misled with the reasonings of science falsely so called, and

growing up in habits of substituting for the forms of sound words, which the Reformers employed in public instruction, the more general and indefinite phraseology, which the loose philosophy of the seventeenth century had rendered current among writers upon moral subjects. They beheld, with anxiety, cur

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rency given, in their country, and among a people so closely connected with them, to those indistinct notions of theology which are commonly denominated Hopkinsian tenets. Dr. Hopkins first embodied into a system of theology, otherwise Calvinistic, a few of those opinions borrowed from the ancient Controversialists of the European continent. Who could see, without concern, the Pastors of the Churches professing to believe (and probably sincere in their profession) with such men as Calvin, Ursinus, Owen, and Edwards, while, in the very important articles of Christian doctrine, they differed entirely from those eminent men, and while they cherished sentiments which had been, often, before exposed and refuted by the word of God, although to them they now appeared in all the charms of novelty P It must, however, be confessed, that if we find no new ideas in the system of Hopkinsianism, as at present existing, we do behold the long line which separated the most extravagant Supralapsarians from the disciples of Arminius, so turned and twisted together, by ingenious hands, as to make both extremes meet and adhere. There were, indeed, certain existing circumstances, which tended to allay the apprehensions of the Ministers of NewYork at the time of which we speak. It was seen, with pleasure, that, in the Eastern States, there was still a great body of pious and intelligent people, strongly attached to the faith of their fathers, who, if they did not oppose the New Divinity, were either not zealous in its propagation, or unacquainted with its peculiarities. The ministers, themselves, were known to be, in general, men of correct habits, and honest designs; and many of them possessed of distinguished talents and piety. They were far from being united in Hopkinsian doctrine. The Lord of the world, too, appeared, from time to time, to shine upon his Churches, in that part, as well as in other parts of our country, and to give them awakening and refreshing seasons, owning with his blessing those plain truths which flowed from the heart in despite of the obliquities of intellect occasioned by the perplexed subtleties of misguided reasonings. There was, moreover, ground to hope, that through the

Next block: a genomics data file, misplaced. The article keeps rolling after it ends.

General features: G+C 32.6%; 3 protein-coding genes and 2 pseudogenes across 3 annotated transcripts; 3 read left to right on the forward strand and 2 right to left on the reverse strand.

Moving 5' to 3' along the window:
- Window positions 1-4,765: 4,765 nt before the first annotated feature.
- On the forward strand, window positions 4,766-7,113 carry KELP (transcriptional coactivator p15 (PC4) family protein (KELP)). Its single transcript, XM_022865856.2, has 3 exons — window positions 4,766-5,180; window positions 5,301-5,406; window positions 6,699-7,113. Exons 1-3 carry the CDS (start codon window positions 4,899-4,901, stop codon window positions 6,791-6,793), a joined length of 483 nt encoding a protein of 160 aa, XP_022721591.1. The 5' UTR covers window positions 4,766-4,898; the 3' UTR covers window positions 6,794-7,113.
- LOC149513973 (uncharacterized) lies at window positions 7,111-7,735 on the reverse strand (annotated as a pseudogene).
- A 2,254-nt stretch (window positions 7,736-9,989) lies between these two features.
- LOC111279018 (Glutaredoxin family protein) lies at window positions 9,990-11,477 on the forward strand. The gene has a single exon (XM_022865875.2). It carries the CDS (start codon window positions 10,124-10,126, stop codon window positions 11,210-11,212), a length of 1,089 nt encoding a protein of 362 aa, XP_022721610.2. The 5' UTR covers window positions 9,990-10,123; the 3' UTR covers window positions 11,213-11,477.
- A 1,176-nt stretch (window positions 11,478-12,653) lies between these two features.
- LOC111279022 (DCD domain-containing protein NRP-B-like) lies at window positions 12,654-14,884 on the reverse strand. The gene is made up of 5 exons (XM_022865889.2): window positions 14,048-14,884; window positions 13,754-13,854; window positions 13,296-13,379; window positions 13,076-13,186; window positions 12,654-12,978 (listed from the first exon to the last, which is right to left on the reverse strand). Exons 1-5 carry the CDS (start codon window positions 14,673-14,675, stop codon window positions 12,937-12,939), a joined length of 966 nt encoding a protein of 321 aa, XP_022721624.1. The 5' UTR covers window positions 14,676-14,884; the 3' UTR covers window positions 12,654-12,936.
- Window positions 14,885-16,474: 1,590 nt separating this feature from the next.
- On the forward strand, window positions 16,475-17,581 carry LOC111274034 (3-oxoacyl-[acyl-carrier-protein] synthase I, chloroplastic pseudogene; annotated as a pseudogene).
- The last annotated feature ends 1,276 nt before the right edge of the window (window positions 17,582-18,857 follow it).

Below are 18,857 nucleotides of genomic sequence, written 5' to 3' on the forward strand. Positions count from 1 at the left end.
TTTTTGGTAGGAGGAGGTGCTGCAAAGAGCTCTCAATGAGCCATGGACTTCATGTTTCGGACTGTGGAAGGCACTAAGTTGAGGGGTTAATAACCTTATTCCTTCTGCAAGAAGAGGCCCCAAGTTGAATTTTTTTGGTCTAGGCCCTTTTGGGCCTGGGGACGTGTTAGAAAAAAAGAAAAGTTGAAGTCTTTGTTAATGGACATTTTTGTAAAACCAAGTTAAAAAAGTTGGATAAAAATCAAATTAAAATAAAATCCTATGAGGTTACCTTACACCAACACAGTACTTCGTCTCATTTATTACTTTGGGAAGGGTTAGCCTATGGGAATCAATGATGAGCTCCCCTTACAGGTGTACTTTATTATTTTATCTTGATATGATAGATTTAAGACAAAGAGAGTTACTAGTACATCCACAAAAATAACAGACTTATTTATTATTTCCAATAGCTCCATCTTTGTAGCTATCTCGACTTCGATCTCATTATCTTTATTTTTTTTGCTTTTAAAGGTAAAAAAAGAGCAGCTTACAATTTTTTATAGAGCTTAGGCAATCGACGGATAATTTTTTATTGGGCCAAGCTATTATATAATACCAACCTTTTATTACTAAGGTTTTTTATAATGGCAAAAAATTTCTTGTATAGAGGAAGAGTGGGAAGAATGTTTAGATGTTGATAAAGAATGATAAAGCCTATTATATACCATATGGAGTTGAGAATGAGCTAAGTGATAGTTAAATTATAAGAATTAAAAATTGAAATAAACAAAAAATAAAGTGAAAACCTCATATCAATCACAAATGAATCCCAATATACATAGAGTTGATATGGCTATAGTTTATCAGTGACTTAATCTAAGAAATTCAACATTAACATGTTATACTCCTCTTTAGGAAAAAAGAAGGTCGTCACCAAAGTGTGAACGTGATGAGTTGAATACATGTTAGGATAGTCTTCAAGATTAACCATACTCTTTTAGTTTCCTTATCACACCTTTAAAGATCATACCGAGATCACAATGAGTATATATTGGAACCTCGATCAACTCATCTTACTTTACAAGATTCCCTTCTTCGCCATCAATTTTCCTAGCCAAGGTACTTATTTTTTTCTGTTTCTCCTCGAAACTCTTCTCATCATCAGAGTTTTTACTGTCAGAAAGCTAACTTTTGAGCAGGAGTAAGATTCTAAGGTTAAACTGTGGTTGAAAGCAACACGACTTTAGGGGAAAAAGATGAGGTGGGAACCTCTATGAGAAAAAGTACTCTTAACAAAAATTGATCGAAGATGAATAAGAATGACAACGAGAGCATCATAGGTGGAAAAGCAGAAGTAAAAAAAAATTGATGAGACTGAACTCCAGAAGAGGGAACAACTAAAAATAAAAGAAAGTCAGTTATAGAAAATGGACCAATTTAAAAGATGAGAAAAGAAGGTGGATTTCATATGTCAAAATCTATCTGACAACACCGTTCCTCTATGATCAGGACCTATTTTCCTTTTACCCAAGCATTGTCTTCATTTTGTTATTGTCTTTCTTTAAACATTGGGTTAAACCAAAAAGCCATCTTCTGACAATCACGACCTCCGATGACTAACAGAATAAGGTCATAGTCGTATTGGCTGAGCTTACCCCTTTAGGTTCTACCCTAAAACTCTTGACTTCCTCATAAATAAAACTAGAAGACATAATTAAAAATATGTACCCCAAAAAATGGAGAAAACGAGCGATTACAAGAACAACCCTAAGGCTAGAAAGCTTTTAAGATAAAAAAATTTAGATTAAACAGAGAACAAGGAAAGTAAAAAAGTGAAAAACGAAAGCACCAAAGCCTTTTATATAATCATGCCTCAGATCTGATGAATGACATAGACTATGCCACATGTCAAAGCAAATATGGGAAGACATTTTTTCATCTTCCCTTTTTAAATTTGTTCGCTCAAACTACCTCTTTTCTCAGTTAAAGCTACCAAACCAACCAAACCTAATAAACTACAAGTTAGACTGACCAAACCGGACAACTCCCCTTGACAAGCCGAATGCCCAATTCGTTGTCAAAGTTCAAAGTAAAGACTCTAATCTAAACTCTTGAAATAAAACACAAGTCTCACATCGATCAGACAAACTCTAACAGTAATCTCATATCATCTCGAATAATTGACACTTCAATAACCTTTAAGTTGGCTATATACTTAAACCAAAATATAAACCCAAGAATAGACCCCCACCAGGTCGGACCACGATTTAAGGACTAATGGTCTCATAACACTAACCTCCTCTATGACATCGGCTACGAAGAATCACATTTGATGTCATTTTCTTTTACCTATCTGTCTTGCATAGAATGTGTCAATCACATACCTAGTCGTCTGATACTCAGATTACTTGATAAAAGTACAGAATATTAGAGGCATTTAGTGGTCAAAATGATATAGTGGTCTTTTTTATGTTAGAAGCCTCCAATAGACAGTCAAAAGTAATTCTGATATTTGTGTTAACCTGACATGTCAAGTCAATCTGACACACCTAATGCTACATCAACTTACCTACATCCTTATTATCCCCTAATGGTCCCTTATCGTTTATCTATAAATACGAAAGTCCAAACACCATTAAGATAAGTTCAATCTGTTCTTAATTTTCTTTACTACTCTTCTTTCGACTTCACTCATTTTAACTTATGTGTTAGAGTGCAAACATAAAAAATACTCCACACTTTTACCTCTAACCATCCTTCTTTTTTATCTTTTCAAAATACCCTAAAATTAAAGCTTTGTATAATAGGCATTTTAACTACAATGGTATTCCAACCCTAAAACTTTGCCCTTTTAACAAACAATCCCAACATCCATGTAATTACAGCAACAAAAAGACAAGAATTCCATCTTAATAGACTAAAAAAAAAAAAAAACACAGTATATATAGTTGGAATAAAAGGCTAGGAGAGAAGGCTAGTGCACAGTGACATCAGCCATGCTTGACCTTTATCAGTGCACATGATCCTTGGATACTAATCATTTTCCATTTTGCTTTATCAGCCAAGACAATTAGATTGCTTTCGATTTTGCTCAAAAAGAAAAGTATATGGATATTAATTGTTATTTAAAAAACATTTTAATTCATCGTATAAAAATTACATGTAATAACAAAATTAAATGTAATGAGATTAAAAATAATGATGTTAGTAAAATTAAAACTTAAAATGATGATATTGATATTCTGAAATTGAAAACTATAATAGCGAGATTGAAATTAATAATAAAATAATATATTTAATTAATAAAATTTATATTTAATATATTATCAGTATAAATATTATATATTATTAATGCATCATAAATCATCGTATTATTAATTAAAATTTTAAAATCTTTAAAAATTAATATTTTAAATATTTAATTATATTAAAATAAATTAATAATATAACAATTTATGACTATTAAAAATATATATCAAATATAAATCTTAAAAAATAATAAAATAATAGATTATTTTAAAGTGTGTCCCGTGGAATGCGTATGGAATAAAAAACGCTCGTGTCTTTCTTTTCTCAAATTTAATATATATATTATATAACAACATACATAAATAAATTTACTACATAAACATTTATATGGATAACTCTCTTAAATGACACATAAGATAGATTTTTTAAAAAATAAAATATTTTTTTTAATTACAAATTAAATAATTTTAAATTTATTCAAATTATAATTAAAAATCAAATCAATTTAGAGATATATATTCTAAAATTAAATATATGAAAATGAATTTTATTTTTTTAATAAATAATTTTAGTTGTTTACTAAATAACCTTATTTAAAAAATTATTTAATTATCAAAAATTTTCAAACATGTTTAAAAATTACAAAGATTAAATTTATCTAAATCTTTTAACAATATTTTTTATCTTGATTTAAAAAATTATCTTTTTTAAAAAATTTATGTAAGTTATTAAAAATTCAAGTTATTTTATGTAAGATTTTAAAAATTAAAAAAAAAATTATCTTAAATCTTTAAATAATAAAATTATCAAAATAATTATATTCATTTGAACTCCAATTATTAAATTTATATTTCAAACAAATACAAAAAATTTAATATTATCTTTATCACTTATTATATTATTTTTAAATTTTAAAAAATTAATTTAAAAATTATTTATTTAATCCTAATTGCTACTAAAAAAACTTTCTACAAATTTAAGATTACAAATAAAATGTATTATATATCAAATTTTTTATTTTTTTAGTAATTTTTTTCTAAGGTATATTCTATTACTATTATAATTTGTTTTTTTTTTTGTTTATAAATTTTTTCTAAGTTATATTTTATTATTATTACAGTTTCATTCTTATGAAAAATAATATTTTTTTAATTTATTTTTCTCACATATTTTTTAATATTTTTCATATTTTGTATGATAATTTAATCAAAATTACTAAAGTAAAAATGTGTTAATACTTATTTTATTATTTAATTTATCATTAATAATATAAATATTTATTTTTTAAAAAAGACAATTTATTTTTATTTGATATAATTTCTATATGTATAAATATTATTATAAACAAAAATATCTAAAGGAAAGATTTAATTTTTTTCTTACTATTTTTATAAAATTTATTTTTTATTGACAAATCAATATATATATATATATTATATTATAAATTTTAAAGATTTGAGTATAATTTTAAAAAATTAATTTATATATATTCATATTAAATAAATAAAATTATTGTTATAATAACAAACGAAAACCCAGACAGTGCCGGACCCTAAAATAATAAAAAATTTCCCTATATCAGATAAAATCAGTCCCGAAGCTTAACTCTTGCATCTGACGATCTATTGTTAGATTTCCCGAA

instrumentality of the many excellent and distinguished Divines, who then served the Church in the city of New-York, their people would be so well indoctrinated, and so habituated to primitive truth and order that no apprehension could exist of a speedy defection from the faith. No human sagacity could have foreseen the change which was brought about in a very few years in the ministry of the Churches in this city. The Rev. Dr. Rodgers, Dr. Livingston, Dr. M'Knight, Dr. Linn, Dr. Abeel, and Dr. Miller, were removed by death, or called to occupy important stations in other parts of the Church. Since their day, all efforts to preserve harmony in doctrine, or establish reciprocal and confidential friendship have failed. Discord prevails, and the spirit of private party succeeds to the place of practical disinterestedness. Symptoms of this state of things have existed for several years. These came first into notice in the dissolution of what was called the Cleri